The budget fix to eliminate a portion of the state’s $2 billion deficit is moving through Senate committees while the House is on hold until Nov. 19.
The Senate Appropriations Committee approved four bills after a relatively short deliberation on Nov. 18. Some of the bills received bipartisan support.
All committee members supported S1004, which deals with foreclosures and the state’s anti-deficiency law.
The panel, however, rejected an amendment offered by Sen. Albert Hale, a Democrat from Window Rock, to allow school districts that receive impact aid money from the federal government to use that money to offset cuts to their budget.
“They have federal money that is just sitting there, and in this time of (budget) cuts, they need to access to that money,” Hale said. “You have to understand that reservation schools are in unique positions. Any cost, like transportation, is higher.”
Senate Majority Whip Steve Pierce said he will not support the amendment because leadership has taken the position of not entertaining any modifications to the budget fix.
The panel did make a change. It adopted an amendment that removed a provision dealing with money for the Arizona Science Foundation from one bill, and then put the same provision in another bill.
Apparently, the provision was erroneously drafted into S1001, which deals with cuts to education and the Department of Economic Security, when it should have been placed in S1003, the general revenue measure.
The House suspended rules on Nov. 17 to allow them to take action on the legislation all at once on Nov. 19. The rules normally require bills to be read on three different days before a vote on the floor.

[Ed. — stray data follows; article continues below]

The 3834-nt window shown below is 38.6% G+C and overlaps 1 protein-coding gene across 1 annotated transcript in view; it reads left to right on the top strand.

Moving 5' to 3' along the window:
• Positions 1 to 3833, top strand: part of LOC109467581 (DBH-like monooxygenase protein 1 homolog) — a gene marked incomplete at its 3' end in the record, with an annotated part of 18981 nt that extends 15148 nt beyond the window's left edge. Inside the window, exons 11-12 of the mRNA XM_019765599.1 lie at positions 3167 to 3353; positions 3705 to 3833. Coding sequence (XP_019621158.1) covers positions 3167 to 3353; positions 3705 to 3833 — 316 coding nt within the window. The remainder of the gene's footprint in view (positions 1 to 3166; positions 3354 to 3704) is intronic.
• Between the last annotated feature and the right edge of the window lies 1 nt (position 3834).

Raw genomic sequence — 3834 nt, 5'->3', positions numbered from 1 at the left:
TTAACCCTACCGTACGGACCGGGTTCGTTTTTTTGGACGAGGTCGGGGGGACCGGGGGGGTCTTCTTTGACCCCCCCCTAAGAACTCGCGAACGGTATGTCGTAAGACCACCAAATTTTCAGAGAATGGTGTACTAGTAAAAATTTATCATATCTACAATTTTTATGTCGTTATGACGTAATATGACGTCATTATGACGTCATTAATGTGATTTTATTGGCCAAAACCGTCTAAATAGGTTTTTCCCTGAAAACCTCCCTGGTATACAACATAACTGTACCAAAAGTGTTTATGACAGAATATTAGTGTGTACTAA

House Democrats, meanwhile, held a press conference to blast the governor for failing to protect education and vulnerable people from budget cuts. The governor has said on several occasions that she will push for a budget that avoids harmful cuts to those areas.
“It’s disappointing to see that Gov. Brewer has given up on her promise to protect education, families and the most vulnerable,” House Democratic Leader David Lujan said at a press conference. “Our state’s fiscal crisis is bigger than just cuts and we all need to work together toward a realistic, comprehensive solution for a stronger Arizona.”
Democrats, though, continued to call for securitizing the state lottery and tobacco-settlement money, which they said could generate as much as $1.4 billion without raising taxes. But it’s not clear whether the state actually could borrow money on future lottery revenue considering the lottery is set to expire in 2012 unless it’s renewed before then, which would require voter approval.